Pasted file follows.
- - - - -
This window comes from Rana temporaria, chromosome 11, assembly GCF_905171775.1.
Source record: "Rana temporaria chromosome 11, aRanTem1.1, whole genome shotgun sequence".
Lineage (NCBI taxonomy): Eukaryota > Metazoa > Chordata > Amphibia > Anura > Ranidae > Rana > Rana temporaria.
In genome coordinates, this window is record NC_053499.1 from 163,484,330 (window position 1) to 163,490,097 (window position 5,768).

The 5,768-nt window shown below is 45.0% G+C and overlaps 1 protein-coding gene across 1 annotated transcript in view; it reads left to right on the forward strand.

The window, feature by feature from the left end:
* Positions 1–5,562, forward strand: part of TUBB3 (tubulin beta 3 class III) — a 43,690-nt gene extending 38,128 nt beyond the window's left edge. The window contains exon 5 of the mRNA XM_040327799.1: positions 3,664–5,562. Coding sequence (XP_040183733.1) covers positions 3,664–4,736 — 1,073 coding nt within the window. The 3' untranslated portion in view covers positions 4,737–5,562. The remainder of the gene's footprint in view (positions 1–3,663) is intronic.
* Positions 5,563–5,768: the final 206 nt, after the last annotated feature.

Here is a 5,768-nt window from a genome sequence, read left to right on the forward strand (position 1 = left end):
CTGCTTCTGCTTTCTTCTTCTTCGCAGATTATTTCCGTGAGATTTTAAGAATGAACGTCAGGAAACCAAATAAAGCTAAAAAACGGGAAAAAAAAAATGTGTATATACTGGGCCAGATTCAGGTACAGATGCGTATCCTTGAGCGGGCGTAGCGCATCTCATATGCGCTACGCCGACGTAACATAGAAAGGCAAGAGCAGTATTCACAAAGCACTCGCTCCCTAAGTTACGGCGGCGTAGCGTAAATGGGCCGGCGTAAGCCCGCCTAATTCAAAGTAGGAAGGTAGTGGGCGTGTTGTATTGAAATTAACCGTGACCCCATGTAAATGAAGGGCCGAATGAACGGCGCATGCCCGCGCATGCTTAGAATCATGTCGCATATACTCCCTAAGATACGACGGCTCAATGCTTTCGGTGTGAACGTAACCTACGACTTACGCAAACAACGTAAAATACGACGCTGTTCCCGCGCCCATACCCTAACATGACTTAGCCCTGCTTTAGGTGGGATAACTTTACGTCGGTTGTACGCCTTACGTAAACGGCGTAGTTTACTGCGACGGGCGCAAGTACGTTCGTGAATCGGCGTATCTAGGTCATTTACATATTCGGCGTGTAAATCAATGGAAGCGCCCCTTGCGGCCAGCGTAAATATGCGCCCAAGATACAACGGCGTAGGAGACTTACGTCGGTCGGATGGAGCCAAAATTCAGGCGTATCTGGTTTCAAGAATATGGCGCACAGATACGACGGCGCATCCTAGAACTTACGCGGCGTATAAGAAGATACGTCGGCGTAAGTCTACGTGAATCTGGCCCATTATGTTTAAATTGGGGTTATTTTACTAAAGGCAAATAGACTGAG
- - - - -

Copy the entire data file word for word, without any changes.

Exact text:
This window comes from Rana temporaria, chromosome 11, assembly GCF_905171775.1.
Source record: "Rana temporaria chromosome 11, aRanTem1.1, whole genome shotgun sequence".
Lineage (NCBI taxonomy): Eukaryota > Metazoa > Chordata > Amphibia > Anura > Ranidae > Rana > Rana temporaria.
In genome coordinates, this window is record NC_053499.1 from 163,484,330 (window position 1) to 163,490,097 (window position 5,768).

The 5,768-nt window shown below is 45.0% G+C and overlaps 1 protein-coding gene across 1 annotated transcript in view; it reads left to right on the forward strand.

The window, feature by feature from the left end:
* Positions 1–5,562, forward strand: part of TUBB3 (tubulin beta 3 class III) — a 43,690-nt gene extending 38,128 nt beyond the window's left edge. The window contains exon 5 of the mRNA XM_040327799.1: positions 3,664–5,562. Coding sequence (XP_040183733.1) covers positions 3,664–4,736 — 1,073 coding nt within the window. The 3' untranslated portion in view covers positions 4,737–5,562. The remainder of the gene's footprint in view (positions 1–3,663) is intronic.
* Positions 5,563–5,768: the final 206 nt, after the last annotated feature.

Here is a 5,768-nt window from a genome sequence, read left to right on the forward strand (position 1 = left end):
CTGCTTCTGCTTTCTTCTTCTTCGCAGATTATTTCCGTGAGATTTTAAGAATGAACGTCAGGAAACCAAATAAAGCTAAAAAACGGGAAAAAAAAAATGTGTATATACTGGGCCAGATTCAGGTACAGATGCGTATCCTTGAGCGGGCGTAGCGCATCTCATATGCGCTACGCCGACGTAACATAGAAAGGCAAGAGCAGTATTCACAAAGCACTCGCTCCCTAAGTTACGGCGGCGTAGCGTAAATGGGCCGGCGTAAGCCCGCCTAATTCAAAGTAGGAAGGTAGTGGGCGTGTTGTATTGAAATTAACCGTGACCCCATGTAAATGAAGGGCCGAATGAACGGCGCATGCCCGCGCATGCTTAGAATCATGTCGCATATACTCCCTAAGATACGACGGCTCAATGCTTTCGGTGTGAACGTAACCTACGACTTACGCAAACAACGTAAAATACGACGCTGTTCCCGCGCCCATACCCTAACATGACTTAGCCCTGCTTTAGGTGGGATAACTTTACGTCGGTTGTACGCCTTACGTAAACGGCGTAGTTTACTGCGACGGGCGCAAGTACGTTCGTGAATCGGCGTATCTAGGTCATTTACATATTCGGCGTGTAAATCAATGGAAGCGCCCCTTGCGGCCAGCGTAAATATGCGCCCAAGATACAACGGCGTAGGAGACTTACGTCGGTCGGATGGAGCCAAAATTCAGGCGTATCTGGTTTCAAGAATATGGCGCACAGATACGACGGCGCATCCTAGAACTTACGCGGCGTATAAGAAGATACGTCGGCGTAAGTCTACGTGAATCTGGCCCATTATGTTTAAATTGGGGTTATTTTACTAAAGGCAAATAGACTGAG